Since I have a bit of time while we wait in the Wichita airport for our plane to arrive, from wherever it happens to be at present, I thought it would be worthwhile to write a bit about something I have noticed during the course of my travels before. The last few days are the first time I have flown since last October when I returned from my travels to the Feast of Tabernacles in Jamaica. That series of flights brought me from Montego Bay to Charlotte, and then overnight at a local hotel there before traveling to Dallas and then Portland. As the world was at that time in the middle of pandemic fears, it made sense that there was a huge deal of attention being paid to everyone wearing masks and making sure, for example, to know that a face shield was not sufficient because it did not cover well enough the lower part of the face, for the tastes of either hotels or airlines. Be that as it may, it is now the middle of July in 2021, and from what I can tell just about everyone is over the various mask and personal distancing restrictions.
There are, however, two exceptions to this. One is that the press is still hyping up the supposed infectious power of the delta variant of Covid, something that moves absolutely no needles in the behavior of people myself who are simply tired of hearing people hype up covid to increase fear and anxiety. Today as I was sitting in the lobby at the hotel waiting for the complementary shuttle to the nearby airport and the talking heads were blathering on about an increase in covid numbers in half of the states and a marked decrease in vaccination numbers, all of which correctly indicates a correct response to something that has been overhyped for a long time and simply remains to be so long beyond the time when such hype has any credibility.
The second exception to this is the behavior of the FAA when it comes to flying. I am currently sitting at a gate (Gate #4 to be precise) in a small airport for a flight that is going to be extremely crowded. No social distancing is being practiced, as I am sitting between my mom on my left side and a total stranger who is sitting on my right. We all have our masks on, despite the fact that if interviewed I would say that possibly a majority, and even a strong majority, of people would agree that it was doing basically nothing to make any of us any safer as we do so. But since flying remains one of the most intensely regulated activities that many of us are directly involved in, we are continually reminded (including as I type this) that wearing masks in airports and on planes is required by federal law on pain of removal from planes and airports without permission to travel thusly again, should authorities decide to do so. This is in spite of the fact that few people are taking concerns at this point about the disease seriously, as is in evidence from the near total absence of seeing people war masks outside of airports. In fact, here in Wichita I saw masks being worn inside the airport but as soon as one gets out of the buildings those masks come off, because of course they don’t mean anything at this point to help anyone and only make it harder to breathe in fresh air. And yet the rules lag far behind the readily acknowledged reality.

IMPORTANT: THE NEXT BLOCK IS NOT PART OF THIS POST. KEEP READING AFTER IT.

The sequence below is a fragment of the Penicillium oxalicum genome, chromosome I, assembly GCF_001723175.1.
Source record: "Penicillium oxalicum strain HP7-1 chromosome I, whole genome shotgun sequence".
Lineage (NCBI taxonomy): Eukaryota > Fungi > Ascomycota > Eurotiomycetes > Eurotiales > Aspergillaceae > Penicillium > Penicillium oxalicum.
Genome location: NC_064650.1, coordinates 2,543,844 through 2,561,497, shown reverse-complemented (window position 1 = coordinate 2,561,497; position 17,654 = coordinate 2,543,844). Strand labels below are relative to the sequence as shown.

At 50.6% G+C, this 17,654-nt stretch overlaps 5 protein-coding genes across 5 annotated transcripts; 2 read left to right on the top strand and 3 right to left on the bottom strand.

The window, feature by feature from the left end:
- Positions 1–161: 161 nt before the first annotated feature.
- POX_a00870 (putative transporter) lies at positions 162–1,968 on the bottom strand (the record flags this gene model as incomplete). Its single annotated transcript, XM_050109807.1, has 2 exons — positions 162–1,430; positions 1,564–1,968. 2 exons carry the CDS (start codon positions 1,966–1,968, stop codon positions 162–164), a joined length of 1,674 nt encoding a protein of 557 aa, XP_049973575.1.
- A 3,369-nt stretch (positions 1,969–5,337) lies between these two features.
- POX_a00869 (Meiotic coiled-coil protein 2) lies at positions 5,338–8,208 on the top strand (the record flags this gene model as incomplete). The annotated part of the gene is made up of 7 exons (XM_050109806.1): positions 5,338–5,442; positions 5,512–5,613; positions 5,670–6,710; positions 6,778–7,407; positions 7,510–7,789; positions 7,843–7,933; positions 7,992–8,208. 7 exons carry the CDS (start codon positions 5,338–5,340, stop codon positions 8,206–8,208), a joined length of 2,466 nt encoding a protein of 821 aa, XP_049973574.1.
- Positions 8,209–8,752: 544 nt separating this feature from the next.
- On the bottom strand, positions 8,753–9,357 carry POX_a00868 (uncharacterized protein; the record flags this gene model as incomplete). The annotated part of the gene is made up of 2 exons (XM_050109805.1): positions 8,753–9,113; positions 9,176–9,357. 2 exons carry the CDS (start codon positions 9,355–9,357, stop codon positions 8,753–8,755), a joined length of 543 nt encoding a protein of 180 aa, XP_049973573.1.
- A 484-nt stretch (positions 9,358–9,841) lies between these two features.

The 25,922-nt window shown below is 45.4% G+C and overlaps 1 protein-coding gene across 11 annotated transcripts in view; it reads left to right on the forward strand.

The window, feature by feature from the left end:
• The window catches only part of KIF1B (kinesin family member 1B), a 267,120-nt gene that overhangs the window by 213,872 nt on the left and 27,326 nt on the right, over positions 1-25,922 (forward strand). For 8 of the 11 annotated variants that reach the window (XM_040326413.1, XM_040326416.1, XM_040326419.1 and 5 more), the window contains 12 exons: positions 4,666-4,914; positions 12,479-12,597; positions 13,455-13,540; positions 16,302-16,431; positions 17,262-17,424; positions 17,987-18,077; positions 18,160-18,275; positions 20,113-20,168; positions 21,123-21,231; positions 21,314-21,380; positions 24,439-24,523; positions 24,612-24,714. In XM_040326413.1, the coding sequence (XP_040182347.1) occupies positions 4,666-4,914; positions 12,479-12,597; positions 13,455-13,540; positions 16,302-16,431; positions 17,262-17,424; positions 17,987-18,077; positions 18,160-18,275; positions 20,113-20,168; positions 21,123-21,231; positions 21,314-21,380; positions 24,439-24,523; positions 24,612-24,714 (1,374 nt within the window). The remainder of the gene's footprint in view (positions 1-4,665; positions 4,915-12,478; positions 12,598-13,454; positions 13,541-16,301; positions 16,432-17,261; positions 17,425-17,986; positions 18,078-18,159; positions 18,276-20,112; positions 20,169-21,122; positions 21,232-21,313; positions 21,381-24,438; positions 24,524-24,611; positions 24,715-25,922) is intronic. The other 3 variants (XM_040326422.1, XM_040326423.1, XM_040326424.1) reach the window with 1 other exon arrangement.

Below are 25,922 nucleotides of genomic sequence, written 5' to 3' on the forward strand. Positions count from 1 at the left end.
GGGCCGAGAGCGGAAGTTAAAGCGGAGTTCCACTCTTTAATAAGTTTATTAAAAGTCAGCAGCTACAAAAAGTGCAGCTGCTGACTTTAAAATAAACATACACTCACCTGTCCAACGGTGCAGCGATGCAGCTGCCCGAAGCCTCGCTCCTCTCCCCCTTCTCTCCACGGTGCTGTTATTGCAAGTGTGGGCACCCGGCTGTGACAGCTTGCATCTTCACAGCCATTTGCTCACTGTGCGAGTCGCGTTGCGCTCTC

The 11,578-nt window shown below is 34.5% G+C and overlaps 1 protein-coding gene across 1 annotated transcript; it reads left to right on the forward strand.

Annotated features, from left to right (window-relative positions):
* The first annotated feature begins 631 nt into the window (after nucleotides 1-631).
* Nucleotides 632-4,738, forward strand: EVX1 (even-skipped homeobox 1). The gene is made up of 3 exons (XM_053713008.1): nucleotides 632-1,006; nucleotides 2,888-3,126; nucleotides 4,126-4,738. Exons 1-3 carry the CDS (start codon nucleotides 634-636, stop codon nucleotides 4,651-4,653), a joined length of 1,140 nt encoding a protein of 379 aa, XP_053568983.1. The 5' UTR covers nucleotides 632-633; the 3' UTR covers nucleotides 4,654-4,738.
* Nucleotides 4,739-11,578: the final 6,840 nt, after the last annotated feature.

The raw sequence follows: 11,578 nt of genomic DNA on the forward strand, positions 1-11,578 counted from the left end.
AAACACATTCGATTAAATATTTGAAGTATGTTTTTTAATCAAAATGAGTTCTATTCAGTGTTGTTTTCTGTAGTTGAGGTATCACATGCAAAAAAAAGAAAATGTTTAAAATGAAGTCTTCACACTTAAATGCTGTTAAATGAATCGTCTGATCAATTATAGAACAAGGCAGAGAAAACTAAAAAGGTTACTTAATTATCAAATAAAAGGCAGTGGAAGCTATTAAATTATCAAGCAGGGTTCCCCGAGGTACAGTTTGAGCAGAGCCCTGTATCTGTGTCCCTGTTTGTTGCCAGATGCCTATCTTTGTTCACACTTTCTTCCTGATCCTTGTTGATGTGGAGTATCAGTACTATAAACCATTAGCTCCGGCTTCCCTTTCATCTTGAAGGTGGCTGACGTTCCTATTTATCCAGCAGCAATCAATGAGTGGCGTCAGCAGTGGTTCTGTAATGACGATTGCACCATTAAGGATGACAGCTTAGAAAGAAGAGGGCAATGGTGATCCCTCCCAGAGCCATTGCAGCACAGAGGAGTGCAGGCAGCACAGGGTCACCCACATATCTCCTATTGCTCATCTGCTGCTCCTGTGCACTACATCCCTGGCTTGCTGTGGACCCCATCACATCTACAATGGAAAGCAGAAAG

There are some lessons to this. One of them is the lesson that rules lag far behind the realities that they are meant to reflect. It is quite possible that masks will be required by federal law in airports and planes long after no one wears them, and also possible that the eventual inevitable selective and partial enforcement of such rules will lead to some sort of massive lawsuit that invalidate the laws long after they are no longer more than a footnote in history. Another lesson to be learned is the way that power creates a strong center of gravity that forces people to bend to its will through coercive power but which often succeeds mostly in creating itself as a giant center of ridicule for being clueless and overly controlling. And this is true in matters far more consequential than wearing masks in July 2021 in an airport in Kansas, as is the case when we see restive populations over the world showing increasing frustration and anger over the incompetence of their corrupt rulers. It is worth remembering that our problems are not ours alone, but are an inevitable result of the desire of people to be the center of the universe when they do not have the character or competence to be so, opposed to the equal inevitable and universal desire of people to be free of restraint, whether that restraint is just and proper or not.